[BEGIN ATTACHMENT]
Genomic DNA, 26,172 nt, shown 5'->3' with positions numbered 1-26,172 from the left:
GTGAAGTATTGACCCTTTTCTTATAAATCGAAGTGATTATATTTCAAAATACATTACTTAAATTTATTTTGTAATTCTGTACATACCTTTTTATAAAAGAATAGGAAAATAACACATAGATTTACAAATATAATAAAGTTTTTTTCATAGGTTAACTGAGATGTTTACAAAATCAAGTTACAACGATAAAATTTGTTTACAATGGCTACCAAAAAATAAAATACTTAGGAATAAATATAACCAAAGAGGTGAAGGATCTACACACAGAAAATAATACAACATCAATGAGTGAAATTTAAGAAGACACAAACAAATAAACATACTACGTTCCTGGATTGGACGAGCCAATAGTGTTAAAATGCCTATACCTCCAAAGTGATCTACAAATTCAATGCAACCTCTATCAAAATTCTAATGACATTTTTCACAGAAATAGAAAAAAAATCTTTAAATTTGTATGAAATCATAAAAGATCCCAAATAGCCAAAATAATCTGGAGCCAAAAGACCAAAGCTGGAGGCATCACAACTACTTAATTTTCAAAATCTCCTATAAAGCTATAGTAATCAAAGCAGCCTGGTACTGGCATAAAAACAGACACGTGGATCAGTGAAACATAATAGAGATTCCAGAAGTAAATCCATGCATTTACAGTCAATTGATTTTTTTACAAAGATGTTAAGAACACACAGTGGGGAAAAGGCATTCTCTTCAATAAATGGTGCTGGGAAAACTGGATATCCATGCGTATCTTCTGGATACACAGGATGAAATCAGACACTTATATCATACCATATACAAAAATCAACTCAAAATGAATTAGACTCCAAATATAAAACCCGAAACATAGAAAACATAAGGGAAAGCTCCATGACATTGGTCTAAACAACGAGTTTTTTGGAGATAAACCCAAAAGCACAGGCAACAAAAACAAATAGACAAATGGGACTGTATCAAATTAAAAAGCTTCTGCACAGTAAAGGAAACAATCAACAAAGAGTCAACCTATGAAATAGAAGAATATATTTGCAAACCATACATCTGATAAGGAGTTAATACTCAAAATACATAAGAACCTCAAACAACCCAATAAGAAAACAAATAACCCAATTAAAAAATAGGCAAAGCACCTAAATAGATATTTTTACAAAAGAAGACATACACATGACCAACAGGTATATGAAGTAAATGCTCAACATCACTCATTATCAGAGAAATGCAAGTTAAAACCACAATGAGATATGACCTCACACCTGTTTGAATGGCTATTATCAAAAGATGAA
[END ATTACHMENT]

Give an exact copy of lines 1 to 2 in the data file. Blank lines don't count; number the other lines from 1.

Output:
Genomic DNA, 26,172 nt, shown 5'->3' with positions numbered 1-26,172 from the left:
GTGAAGTATTGACCCTTTTCTTATAAATCGAAGTGATTATATTTCAAAATACATTACTTAAATTTATTTTGTAATTCTGTACATACCTTTTTATAAAAGAATAGGAAAATAACACATAGATTTACAAATATAATAAAGTTTTTTTCATAGGTTAACTGAGATGTTTACAAAATCAAGTTACAACGATAAAATTTGTTTACAATGGCTACCAAAAAATAAAATACTTAGGAATAAATATAACCAAAGAGGTGAAGGATCTACACACAGAAAATAATACAACATCAATGAGTGAAATTTAAGAAGACACAAACAAATAAACATACTACGTTCCTGGATTGGACGAGCCAATAGTGTTAAAATGCCTATACCTCCAAAGTGATCTACAAATTCAATGCAACCTCTATCAAAATTCTAATGACATTTTTCACAGAAATAGAAAAAAAATCTTTAAATTTGTATGAAATCATAAAAGATCCCAAATAGCCAAAATAATCTGGAGCCAAAAGACCAAAGCTGGAGGCATCACAACTACTTAATTTTCAAAATCTCCTATAAAGCTATAGTAATCAAAGCAGCCTGGTACTGGCATAAAAACAGACACGTGGATCAGTGAAACATAATAGAGATTCCAGAAGTAAATCCATGCATTTACAGTCAATTGATTTTTTTACAAAGATGTTAAGAACACACAGTGGGGAAAAGGCATTCTCTTCAATAAATGGTGCTGGGAAAACTGGATATCCATGCGTATCTTCTGGATACACAGGATGAAATCAGACACTTATATCATACCATATACAAAAATCAACTCAAAATGAATTAGACTCCAAATATAAAACCCGAAACATAGAAAACATAAGGGAAAGCTCCATGACATTGGTCTAAACAACGAGTTTTTTGGAGATAAACCCAAAAGCACAGGCAACAAAAACAAATAGACAAATGGGACTGTATCAAATTAAAAAGCTTCTGCACAGTAAAGGAAACAATCAACAAAGAGTCAACCTATGAAATAGAAGAATATATTTGCAAACCATACATCTGATAAGGAGTTAATACTCAAAATACATAAGAACCTCAAACAACCCAATAAGAAAACAAATAACCCAATTAAAAAATAGGCAAAGCACCTAAATAGATATTTTTACAAAAGAAGACATACACATGACCAACAGGTATATGAAGTAAATGCTCAACATCACTCATTATCAGAGAAATGCAAGTTAAAACCACAATGAGATATGACCTCACACCTGTTTGAATGGCTATTATCAAAAGATGAA